The finding of a viable bacteria spore trapped within an ancient rock crystal, has caused scientists to question whether some bacteria are immortal. In a letter published in the October 2000 issue of the journal _Nature_, scientists announced the finding of a bacteria spore within a brine inclusion in a salt crystal which was dated at 250 million years old or older. In an accompanying "News and Views" commentary entitled, "Microbiology: A case of bacterial immortality?" author R John Parks of the University of Bristol asked, "If bacteria can survive for this length of time, why should they die at all?"
Spores are resistant structures formed by bacteria that are known to survive for long periods. Although researchers have found and cultured live spores from ancient rocks and coal, the possibility of contamination of the sample with bacteria from an outside source has rendered these results questionable. In the 1990s, scientists found bacteria inside a bee preserved in amber that was between 25 and 40 million years old. The surface of the amber was sterilized prior to removing the spores to eliminate the possibility of outside contamination. The spores were subsequently cultured and found to be viable.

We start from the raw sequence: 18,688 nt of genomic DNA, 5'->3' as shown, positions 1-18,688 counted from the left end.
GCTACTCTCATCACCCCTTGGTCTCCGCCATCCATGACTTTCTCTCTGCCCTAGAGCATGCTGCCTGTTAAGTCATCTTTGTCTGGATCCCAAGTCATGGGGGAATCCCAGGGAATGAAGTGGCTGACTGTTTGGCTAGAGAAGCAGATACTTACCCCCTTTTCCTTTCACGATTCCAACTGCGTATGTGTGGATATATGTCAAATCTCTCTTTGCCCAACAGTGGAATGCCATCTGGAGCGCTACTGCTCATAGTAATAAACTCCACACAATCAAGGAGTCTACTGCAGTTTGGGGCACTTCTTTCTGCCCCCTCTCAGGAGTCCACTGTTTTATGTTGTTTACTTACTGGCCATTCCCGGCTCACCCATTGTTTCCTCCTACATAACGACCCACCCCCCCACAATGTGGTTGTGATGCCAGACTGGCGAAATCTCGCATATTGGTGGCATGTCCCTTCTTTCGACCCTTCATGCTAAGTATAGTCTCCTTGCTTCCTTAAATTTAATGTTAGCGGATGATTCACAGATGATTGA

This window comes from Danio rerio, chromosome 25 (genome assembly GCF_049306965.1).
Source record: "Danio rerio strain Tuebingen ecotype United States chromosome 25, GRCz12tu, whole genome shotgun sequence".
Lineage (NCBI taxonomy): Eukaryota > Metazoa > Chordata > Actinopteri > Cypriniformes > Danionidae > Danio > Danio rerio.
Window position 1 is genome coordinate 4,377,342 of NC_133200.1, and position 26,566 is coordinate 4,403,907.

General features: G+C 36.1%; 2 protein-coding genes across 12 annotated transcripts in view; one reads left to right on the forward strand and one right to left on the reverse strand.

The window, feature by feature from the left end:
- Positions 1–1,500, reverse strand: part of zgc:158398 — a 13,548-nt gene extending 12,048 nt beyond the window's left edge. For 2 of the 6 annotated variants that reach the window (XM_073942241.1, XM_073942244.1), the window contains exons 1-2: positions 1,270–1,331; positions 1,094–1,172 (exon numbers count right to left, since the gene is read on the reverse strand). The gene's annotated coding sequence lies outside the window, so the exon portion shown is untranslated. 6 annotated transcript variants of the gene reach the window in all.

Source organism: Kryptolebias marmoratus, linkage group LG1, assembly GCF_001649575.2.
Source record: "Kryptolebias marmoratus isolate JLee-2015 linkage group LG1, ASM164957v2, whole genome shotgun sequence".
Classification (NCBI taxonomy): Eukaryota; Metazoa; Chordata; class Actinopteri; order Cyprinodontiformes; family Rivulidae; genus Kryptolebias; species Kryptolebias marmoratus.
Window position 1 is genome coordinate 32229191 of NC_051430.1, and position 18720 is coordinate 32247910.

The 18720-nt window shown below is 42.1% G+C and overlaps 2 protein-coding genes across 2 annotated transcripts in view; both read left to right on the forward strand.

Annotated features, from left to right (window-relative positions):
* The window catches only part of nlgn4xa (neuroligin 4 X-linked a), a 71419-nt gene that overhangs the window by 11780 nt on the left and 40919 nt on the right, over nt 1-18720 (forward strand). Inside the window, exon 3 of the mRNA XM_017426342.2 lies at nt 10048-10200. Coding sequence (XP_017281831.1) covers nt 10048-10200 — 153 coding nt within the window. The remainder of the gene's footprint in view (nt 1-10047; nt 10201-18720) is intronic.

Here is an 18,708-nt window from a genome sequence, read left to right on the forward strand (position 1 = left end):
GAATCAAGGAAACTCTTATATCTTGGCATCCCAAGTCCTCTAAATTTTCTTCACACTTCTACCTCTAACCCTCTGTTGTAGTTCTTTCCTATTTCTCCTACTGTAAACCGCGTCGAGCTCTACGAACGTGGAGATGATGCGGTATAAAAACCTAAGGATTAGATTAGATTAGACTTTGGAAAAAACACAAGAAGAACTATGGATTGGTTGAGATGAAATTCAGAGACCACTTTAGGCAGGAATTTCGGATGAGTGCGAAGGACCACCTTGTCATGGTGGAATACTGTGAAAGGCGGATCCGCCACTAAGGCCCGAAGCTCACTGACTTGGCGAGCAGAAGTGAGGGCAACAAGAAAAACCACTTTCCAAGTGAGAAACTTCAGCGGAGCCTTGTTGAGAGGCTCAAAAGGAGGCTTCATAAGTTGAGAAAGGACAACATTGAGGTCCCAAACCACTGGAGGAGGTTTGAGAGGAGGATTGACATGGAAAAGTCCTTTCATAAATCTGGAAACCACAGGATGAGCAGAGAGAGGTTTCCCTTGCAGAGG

In this latest finding, the bacteria push back the age of the longest-lived organism on earth to ten times that of the previous discovery. Researcher Russell H Vreeland and colleagues utilized stringent sterilization procedures on the surface of the sample and on the drill apparatus, and drilled into the fluid inclusion. The bacteria (of the genus Bacillus) was inoculated into a growth medium, where it then grew. Because of the extent of sterilization procedures used, Vreeland estimates the chance of contamination as one in one billion.
In the _Nature_ commentary,
replication of these results is urged to ensure their full acceptance.
However, the author admits that the implications of the finding are profound.
The discovery of a 250 million year old life form has prompted the speculation
that immortality could be possible for at least one species. It remains
for researchers to discover what it is that enables them to survive.